Twice-crowned Junior and Senior Sportswoman of the Year
Fernandes says hard work has been recognised By Isaiah Chappelle
Guyana Chronicle
January 24, 2002

ALL the hard work has been recognised. It’s a sweet feeling, because not every time hard work is recognised or appreciated,” says twice-crowned Junior and Senior Sportswoman of the Year, Nicolette Mary-Lou Fernandes.

With the prestigious award, a childhood dream came true for the 18-year-old local squash queen, but while she eyes a professional career in the sport, she prepares to pursue work as an environmentalist.

Some 12 years ago, six-year-old Nicolette followed her brothers onto the squash court, eventually developing a deep love for the sport, but the road to national recognition was a gradual process.

“My eldest brother basically took me in hand and trained me. Then fortunately an English coach came here and he skyrocketed my play,” Fernandes said.

Similarly, Nicolette ventured onto the basketball court, following her brothers, and became good enough to represent Guyana in the 1998 Inter-Guiana Games in Suriname. She also tries her hand at hockey and any racquet game.

While she does not pursue the others seriously, it was for squash that Nicolette developed an incomparable love.

“It is very challenging, mentally and physically. I like the challenges the game brings and I met a lot of nice people along the way,” Nicolette said.

She added: “I don’t get same fulfilment with other sport as I do with squash.”

Being honoured nationally for her achievements was not something she set out to do, but it was once a wish.

“I remember just playing squash and one day, Gillian Griffith a squash player, was runner-up Sportswoman of the Year, and I said how was she awarded. So I found out about it and I remember saying I would love to be like her, getting recognition on a national level,” Nicolette said.

“But I didn’t set out to get it. I honestly never thought I would have gotten it because Gillian was much older and she was in my eyes very superior in squash. It was just a childhood dream, me looking up to her and saying I want to be like her,” she added.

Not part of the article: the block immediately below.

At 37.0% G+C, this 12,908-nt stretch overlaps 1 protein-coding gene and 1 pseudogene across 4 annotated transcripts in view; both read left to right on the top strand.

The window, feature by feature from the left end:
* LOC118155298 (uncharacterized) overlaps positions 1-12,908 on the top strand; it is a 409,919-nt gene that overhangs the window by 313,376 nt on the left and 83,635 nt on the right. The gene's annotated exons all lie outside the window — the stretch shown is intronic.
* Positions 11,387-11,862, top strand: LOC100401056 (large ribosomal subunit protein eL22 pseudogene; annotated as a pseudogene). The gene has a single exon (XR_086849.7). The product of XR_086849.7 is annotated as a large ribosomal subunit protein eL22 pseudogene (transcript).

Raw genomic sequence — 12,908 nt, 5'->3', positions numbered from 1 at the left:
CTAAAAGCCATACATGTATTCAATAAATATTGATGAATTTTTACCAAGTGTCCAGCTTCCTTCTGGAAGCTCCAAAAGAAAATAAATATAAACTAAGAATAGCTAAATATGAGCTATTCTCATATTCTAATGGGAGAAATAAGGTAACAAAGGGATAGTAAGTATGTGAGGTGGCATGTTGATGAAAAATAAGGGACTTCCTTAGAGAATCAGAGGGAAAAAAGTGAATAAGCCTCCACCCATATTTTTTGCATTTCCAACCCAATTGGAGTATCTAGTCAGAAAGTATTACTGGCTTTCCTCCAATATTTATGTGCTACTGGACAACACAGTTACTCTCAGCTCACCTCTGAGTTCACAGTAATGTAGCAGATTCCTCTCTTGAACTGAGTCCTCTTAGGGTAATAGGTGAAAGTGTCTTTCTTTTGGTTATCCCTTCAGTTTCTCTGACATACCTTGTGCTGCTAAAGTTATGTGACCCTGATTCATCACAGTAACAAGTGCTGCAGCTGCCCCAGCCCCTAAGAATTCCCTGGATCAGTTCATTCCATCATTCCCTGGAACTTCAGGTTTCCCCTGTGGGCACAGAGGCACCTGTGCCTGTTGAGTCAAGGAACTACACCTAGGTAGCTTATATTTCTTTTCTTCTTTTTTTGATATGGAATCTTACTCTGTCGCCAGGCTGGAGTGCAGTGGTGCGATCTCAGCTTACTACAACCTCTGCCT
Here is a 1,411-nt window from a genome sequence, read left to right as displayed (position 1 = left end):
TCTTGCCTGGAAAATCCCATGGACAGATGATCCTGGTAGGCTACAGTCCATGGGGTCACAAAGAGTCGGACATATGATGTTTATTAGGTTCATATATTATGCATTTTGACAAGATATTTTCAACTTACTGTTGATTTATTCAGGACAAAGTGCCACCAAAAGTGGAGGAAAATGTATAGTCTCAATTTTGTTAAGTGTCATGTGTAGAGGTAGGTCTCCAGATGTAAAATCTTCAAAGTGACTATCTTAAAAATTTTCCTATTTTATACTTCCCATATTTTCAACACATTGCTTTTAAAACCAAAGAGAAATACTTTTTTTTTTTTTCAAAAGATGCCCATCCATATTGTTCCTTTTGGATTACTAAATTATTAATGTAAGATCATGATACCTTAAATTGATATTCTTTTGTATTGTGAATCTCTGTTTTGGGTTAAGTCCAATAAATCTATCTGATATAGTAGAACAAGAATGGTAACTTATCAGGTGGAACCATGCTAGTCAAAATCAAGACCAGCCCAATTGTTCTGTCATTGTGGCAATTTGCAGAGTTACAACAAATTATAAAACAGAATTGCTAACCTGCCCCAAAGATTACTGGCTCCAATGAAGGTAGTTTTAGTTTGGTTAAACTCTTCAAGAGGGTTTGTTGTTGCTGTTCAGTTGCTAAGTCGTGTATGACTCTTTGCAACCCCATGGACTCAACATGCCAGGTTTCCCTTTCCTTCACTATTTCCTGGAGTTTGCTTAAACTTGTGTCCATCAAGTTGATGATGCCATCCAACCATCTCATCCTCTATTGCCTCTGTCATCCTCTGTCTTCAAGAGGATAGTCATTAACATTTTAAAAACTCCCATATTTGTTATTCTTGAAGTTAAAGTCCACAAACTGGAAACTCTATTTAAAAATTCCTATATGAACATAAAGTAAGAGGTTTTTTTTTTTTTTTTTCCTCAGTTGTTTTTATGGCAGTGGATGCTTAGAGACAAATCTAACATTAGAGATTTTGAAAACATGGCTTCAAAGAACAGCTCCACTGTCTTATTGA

Nicolette began taking the game seriously when she ventured out to the Caribbean and beyond, after realising that many people played the game, unlike Guyana where the number was small.

The first national title for Nicolette was the Under-14 crown in 1993, when she was just ten years old. Two years later she won the Caribbean Under-14 title in Barbados and again in the Cayman Islands the following year.

Nicolette captured the Under-16 Caribbean crown on home court in 1997 then moved up to Under-19 the following year because she was winning fairly easily. She placed third in the Bahamas at that level.

Then in 1999, Nicolette reached the top of the Under-19 division in Trinidad & Tobago, successfully defended the crown in Bermuda the following year, and held on to it in Barbados last year.

Nicolette won her first title outside the Caribbean in 2000, entering the Canadian Pine Valley Ladies A-division tournament.

However, the young player began her North American circuit in 1998, competing in the Canadian and U.S. Union Open, placing seventh in Canada and fifth in the U.S.

The following year, Nicolette was fifth in Canada and third in the U.S., moving up one place in Canada, but dropping to fifth in the U.S., in 2000. Last year, she placed second in both countries and ended her junior years with an outing in the World Junior Ladies Championships in Malaysia.